Have you ever felt that your project meetings are more tiring than productive? Do you waste valuable time on endless discussions instead of focusing on the project? Do you ever wonder if anyone else is still present in the meeting? This article will help you overcome these challenges and turn your meetings into effective and motivated sessions.
By organizing project meetings, we want to achieve a specific goal. Usually, we expect a decision to be made on a specific issue, or we want to present a challenge and engage the participants of the meeting to solve the problem. We can also conduct a status meeting to see if the progress of the project is as expected. Regardless of what the purpose of the meeting is, there is a high risk that you will encounter any of the problems listed below.
In this article, you will read about
Lack of an effective decision
As a Project Manager, you make design decisions within defined boundaries and authorizations. Usually, sooner than later, it turns out that in the project you have to make a decision that goes beyond the scope of your authorizations. To this end, you are organizing a meeting and would like a binding decision to be made there. How to do it? In the book “Facilitator’s Guide to Participatory Decision-Making” by Sam Kaner, you can find some hints.
Let’s start by organizing a meeting. In the invitation to the meeting, it is worth clearly defining the purpose of the meeting, which is to make a decision on a specific topic. If you can, add materials to the meeting invitation so that attendees can better understand the topic of the meeting.
At the beginning of the meeting, give a short presentation that outlines the problem and the options you have worked out up to the time of the meeting. Then encourage participants to talk and express their opinion on the meeting.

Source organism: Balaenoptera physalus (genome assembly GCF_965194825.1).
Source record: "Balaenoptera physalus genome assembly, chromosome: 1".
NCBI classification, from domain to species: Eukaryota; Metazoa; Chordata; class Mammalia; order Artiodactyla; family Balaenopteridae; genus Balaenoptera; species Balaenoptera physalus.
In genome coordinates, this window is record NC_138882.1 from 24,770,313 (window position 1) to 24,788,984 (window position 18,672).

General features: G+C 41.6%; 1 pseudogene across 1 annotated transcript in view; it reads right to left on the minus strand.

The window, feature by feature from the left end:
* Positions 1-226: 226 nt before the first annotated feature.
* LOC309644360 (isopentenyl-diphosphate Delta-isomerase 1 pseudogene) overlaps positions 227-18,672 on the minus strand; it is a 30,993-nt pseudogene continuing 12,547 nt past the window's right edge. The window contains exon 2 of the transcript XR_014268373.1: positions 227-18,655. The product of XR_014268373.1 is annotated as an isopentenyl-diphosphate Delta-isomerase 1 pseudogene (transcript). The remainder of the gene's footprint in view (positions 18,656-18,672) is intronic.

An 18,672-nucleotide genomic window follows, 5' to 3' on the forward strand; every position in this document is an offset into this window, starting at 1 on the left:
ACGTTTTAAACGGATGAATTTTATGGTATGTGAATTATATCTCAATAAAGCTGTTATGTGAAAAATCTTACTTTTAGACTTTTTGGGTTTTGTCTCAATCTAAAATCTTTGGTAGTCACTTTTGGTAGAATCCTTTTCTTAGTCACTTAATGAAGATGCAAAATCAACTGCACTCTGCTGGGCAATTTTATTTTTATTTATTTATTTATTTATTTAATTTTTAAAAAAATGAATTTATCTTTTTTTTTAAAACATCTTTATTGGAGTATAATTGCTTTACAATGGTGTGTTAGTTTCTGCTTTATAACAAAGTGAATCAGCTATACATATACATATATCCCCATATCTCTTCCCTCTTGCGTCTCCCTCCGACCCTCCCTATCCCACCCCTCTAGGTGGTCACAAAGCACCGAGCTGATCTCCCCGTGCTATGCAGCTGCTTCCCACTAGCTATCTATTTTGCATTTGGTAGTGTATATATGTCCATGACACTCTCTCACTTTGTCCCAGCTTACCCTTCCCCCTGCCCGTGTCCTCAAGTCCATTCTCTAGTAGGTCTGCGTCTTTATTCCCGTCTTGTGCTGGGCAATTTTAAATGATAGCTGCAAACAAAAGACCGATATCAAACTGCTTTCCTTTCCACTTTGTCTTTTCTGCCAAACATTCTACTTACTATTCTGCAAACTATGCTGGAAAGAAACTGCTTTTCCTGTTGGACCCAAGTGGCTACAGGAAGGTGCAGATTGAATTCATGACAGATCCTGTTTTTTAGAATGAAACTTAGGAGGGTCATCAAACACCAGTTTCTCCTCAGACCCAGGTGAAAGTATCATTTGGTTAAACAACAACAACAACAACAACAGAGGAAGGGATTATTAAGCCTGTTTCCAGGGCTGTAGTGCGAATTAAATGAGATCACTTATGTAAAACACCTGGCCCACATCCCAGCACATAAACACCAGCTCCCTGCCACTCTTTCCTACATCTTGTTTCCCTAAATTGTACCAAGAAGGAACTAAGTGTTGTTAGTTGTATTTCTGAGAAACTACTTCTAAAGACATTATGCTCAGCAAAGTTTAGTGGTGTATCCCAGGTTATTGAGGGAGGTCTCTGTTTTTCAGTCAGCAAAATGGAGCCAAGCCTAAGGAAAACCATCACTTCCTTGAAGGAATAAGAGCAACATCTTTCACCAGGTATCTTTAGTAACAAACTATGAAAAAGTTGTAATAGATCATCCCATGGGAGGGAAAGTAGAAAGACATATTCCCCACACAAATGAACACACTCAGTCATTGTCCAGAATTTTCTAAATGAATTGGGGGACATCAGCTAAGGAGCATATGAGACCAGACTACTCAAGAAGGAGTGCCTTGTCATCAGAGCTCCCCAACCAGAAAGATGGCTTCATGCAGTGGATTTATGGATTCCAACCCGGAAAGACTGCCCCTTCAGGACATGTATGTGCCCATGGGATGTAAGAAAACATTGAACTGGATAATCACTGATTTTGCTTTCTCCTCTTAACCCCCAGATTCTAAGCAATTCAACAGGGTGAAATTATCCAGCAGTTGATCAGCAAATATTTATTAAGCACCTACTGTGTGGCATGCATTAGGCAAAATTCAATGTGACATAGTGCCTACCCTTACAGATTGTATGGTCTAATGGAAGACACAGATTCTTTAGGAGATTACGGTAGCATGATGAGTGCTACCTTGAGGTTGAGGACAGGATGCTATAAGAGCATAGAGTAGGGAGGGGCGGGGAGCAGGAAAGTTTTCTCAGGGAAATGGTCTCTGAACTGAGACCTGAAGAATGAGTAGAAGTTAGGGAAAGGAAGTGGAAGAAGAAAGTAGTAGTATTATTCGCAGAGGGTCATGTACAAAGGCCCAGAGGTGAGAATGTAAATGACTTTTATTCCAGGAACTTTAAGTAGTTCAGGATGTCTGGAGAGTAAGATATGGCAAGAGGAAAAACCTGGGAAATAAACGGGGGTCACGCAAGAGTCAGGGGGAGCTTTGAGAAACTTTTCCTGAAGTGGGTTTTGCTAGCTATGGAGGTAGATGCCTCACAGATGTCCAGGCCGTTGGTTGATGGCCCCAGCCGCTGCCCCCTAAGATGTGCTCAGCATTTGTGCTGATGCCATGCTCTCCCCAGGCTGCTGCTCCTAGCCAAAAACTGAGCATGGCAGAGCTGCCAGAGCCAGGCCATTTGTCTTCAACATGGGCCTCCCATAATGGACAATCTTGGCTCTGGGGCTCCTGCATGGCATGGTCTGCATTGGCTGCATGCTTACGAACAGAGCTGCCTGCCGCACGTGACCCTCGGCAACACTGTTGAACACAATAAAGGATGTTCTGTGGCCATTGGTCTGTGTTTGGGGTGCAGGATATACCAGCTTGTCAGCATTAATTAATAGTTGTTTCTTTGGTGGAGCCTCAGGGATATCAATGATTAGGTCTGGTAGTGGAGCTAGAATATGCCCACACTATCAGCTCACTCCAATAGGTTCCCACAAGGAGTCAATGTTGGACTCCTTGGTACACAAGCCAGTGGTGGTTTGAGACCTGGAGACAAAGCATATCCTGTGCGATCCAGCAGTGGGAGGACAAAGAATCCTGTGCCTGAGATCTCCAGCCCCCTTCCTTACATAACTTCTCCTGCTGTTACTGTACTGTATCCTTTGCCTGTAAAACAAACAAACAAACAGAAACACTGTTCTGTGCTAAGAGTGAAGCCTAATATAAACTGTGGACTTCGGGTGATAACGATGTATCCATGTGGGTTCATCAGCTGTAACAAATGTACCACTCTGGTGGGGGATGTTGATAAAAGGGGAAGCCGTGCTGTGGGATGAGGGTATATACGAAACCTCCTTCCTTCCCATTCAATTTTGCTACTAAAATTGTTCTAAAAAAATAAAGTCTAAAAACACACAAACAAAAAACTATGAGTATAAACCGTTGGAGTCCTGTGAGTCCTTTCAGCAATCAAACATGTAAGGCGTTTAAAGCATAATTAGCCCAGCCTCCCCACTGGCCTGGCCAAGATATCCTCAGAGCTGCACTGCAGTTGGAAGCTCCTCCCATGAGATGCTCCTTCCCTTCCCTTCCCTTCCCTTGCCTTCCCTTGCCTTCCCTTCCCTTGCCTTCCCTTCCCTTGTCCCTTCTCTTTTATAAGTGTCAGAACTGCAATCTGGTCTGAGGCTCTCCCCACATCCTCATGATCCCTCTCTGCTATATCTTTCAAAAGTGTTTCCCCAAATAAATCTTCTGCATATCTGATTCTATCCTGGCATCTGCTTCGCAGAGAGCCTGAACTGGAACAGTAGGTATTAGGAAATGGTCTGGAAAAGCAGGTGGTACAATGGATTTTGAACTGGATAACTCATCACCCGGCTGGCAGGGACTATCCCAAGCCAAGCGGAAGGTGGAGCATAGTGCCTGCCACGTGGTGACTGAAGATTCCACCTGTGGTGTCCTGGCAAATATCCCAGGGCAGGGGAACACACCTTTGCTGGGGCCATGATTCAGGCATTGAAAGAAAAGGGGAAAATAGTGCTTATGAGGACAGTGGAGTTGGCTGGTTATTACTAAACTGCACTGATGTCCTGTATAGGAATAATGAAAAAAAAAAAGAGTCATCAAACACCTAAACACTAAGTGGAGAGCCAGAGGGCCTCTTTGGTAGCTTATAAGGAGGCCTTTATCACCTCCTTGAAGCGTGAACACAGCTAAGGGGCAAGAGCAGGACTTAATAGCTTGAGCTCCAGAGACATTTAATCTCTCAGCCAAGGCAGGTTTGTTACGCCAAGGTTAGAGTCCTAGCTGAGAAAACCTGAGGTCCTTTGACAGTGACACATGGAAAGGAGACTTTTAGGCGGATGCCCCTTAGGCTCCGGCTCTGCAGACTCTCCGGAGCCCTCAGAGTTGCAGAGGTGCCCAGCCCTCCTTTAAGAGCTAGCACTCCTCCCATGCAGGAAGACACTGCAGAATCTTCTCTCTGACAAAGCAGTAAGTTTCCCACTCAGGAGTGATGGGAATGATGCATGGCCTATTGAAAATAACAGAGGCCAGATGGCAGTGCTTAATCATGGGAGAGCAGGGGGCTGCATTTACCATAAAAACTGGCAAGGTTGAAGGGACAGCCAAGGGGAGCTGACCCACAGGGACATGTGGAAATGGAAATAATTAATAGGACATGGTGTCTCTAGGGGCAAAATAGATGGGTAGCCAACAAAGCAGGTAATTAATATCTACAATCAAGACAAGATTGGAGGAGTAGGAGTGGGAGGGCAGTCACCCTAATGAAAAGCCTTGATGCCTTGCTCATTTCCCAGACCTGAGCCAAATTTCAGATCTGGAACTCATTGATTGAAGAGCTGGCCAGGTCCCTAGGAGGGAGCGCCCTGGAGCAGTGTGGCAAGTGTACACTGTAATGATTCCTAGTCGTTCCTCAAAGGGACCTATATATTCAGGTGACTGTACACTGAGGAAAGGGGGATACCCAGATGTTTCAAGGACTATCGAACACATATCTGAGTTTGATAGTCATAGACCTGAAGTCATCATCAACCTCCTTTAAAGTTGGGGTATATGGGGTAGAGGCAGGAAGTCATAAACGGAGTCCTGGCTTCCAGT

After an exchange, it’s time to make a decision. Depending on the gathered group, the decision may be single-person, majority, or unanimous. Sometimes it may turn out that it is not possible to make a decision during the meeting. It is worth asking what information is missing to make a decision and when you can expect this decision to be made.
If a decision is made during the meeting, it is worth summarizing it, planning further actions, and summarizing all this in a note from the meeting, which is then sent to the participants.
Low quality of project meetings
I think each of us participated at least once in a project meeting, after which he wondered: how did it happen that I just wasted so much precious time?
If you do not want to leave such an impression after the project meeting that you organize, it is worth focusing on a few elements that increase the chances of an effective meeting.
Steve G. Rogelberg in his book “The Surprising Science of Meetings” draws attention to several important elements of an effective project meeting. First of all, define the purpose of the project meeting. A well-defined meeting goal allows you to choose the right participants and already at the stage of writing a meeting invitation, clearly define what the meeting will be about. In our daily work, we fight for the attention of recipients, the better you define the purpose of the project meeting, the greater the chance that the person interested in the topic will appear at the meeting.
Since he already mentions the participants, choose them carefully. Why? If you start sending out invitations to everyone, there is a big risk that from a certain point people will classify you as a person who invites everyone, in other words, he does not know to whom and what topics he wants to present, so I will not go to this meeting, because I will waste my time… again. If you choose the participants carefully, there’s a good chance that people will come to the project meeting with the conviction that you have something important to tell them if you invite them.
To confirm the importance of the information you want to convey to users, it’s a good idea to prepare a project meeting agenda. If the participants know from the beginning what to expect at the meeting and what the meeting should look like, it will be easier for them to prepare for the meeting. Plus they can confirm their belief that the topics discussed at the project meeting are interesting to them.